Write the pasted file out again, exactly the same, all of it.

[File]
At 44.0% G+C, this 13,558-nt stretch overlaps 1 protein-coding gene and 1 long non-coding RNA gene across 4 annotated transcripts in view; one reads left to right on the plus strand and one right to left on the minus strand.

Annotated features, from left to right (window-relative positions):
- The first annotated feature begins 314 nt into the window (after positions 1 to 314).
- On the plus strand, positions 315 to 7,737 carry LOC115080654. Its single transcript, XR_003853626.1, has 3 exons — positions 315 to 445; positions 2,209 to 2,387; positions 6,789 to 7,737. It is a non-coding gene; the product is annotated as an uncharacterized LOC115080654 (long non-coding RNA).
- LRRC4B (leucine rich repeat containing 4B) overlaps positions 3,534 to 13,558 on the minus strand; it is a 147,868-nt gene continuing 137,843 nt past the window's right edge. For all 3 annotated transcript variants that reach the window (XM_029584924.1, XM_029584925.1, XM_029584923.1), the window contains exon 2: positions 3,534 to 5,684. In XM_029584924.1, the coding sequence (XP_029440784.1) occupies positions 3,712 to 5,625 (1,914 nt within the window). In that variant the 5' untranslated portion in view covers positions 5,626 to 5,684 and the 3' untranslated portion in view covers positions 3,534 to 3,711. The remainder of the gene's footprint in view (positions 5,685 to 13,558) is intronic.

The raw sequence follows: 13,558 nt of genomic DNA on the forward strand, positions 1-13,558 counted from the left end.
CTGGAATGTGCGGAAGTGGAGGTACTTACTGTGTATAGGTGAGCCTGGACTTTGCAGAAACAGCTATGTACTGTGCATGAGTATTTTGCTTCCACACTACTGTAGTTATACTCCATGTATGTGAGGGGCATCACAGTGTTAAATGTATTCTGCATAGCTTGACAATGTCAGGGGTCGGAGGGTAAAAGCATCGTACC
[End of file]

At 44.0% G+C, this 13,558-nt stretch overlaps 1 protein-coding gene and 1 long non-coding RNA gene across 4 annotated transcripts in view; one reads left to right on the plus strand and one right to left on the minus strand.

Annotated features, from left to right (window-relative positions):
- The first annotated feature begins 314 nt into the window (after positions 1 to 314).
- On the plus strand, positions 315 to 7,737 carry LOC115080654. Its single transcript, XR_003853626.1, has 3 exons — positions 315 to 445; positions 2,209 to 2,387; positions 6,789 to 7,737. It is a non-coding gene; the product is annotated as an uncharacterized LOC115080654 (long non-coding RNA).
- LRRC4B (leucine rich repeat containing 4B) overlaps positions 3,534 to 13,558 on the minus strand; it is a 147,868-nt gene continuing 137,843 nt past the window's right edge. For all 3 annotated transcript variants that reach the window (XM_029584924.1, XM_029584925.1, XM_029584923.1), the window contains exon 2: positions 3,534 to 5,684. In XM_029584924.1, the coding sequence (XP_029440784.1) occupies positions 3,712 to 5,625 (1,914 nt within the window). In that variant the 5' untranslated portion in view covers positions 5,626 to 5,684 and the 3' untranslated portion in view covers positions 3,534 to 3,711. The remainder of the gene's footprint in view (positions 5,685 to 13,558) is intronic.

The raw sequence follows: 13,558 nt of genomic DNA on the forward strand, positions 1-13,558 counted from the left end.
CTGGAATGTGCGGAAGTGGAGGTACTTACTGTGTATAGGTGAGCCTGGACTTTGCAGAAACAGCTATGTACTGTGCATGAGTATTTTGCTTCCACACTACTGTAGTTATACTCCATGTATGTGAGGGGCATCACAGTGTTAAATGTATTCTGCATAGCTTGACAATGTCAGGGGTCGGAGGGTAAAAGCATCGTACC